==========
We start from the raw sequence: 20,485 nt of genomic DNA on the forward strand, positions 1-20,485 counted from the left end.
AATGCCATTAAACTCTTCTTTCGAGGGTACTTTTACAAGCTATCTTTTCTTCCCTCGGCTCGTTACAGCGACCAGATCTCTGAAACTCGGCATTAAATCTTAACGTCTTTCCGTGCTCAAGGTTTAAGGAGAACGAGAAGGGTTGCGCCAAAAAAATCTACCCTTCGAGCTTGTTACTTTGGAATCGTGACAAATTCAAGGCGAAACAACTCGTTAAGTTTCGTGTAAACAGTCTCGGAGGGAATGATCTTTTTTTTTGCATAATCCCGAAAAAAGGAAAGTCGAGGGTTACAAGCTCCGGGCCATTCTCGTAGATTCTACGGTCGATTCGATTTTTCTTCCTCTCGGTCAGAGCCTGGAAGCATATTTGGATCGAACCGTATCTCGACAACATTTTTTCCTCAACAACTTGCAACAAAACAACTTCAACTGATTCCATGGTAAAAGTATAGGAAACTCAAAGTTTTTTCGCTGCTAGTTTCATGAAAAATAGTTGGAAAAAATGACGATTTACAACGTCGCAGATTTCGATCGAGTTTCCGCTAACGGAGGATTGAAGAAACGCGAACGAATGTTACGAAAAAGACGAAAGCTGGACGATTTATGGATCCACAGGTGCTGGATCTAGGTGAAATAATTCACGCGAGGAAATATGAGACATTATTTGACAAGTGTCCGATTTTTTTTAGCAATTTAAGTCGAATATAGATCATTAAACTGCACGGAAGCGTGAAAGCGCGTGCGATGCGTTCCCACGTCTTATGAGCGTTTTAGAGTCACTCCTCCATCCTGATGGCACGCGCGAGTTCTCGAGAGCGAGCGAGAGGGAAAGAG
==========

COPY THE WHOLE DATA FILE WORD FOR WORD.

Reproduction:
We start from the raw sequence: 20,485 nt of genomic DNA on the forward strand, positions 1-20,485 counted from the left end.
AATGCCATTAAACTCTTCTTTCGAGGGTACTTTTACAAGCTATCTTTTCTTCCCTCGGCTCGTTACAGCGACCAGATCTCTGAAACTCGGCATTAAATCTTAACGTCTTTCCGTGCTCAAGGTTTAAGGAGAACGAGAAGGGTTGCGCCAAAAAAATCTACCCTTCGAGCTTGTTACTTTGGAATCGTGACAAATTCAAGGCGAAACAACTCGTTAAGTTTCGTGTAAACAGTCTCGGAGGGAATGATCTTTTTTTTTGCATAATCCCGAAAAAAGGAAAGTCGAGGGTTACAAGCTCCGGGCCATTCTCGTAGATTCTACGGTCGATTCGATTTTTCTTCCTCTCGGTCAGAGCCTGGAAGCATATTTGGATCGAACCGTATCTCGACAACATTTTTTCCTCAACAACTTGCAACAAAACAACTTCAACTGATTCCATGGTAAAAGTATAGGAAACTCAAAGTTTTTTCGCTGCTAGTTTCATGAAAAATAGTTGGAAAAAATGACGATTTACAACGTCGCAGATTTCGATCGAGTTTCCGCTAACGGAGGATTGAAGAAACGCGAACGAATGTTACGAAAAAGACGAAAGCTGGACGATTTATGGATCCACAGGTGCTGGATCTAGGTGAAATAATTCACGCGAGGAAATATGAGACATTATTTGACAAGTGTCCGATTTTTTTTAGCAATTTAAGTCGAATATAGATCATTAAACTGCACGGAAGCGTGAAAGCGCGTGCGATGCGTTCCCACGTCTTATGAGCGTTTTAGAGTCACTCCTCCATCCTGATGGCACGCGCGAGTTCTCGAGAGCGAGCGAGAGGGAAAGAG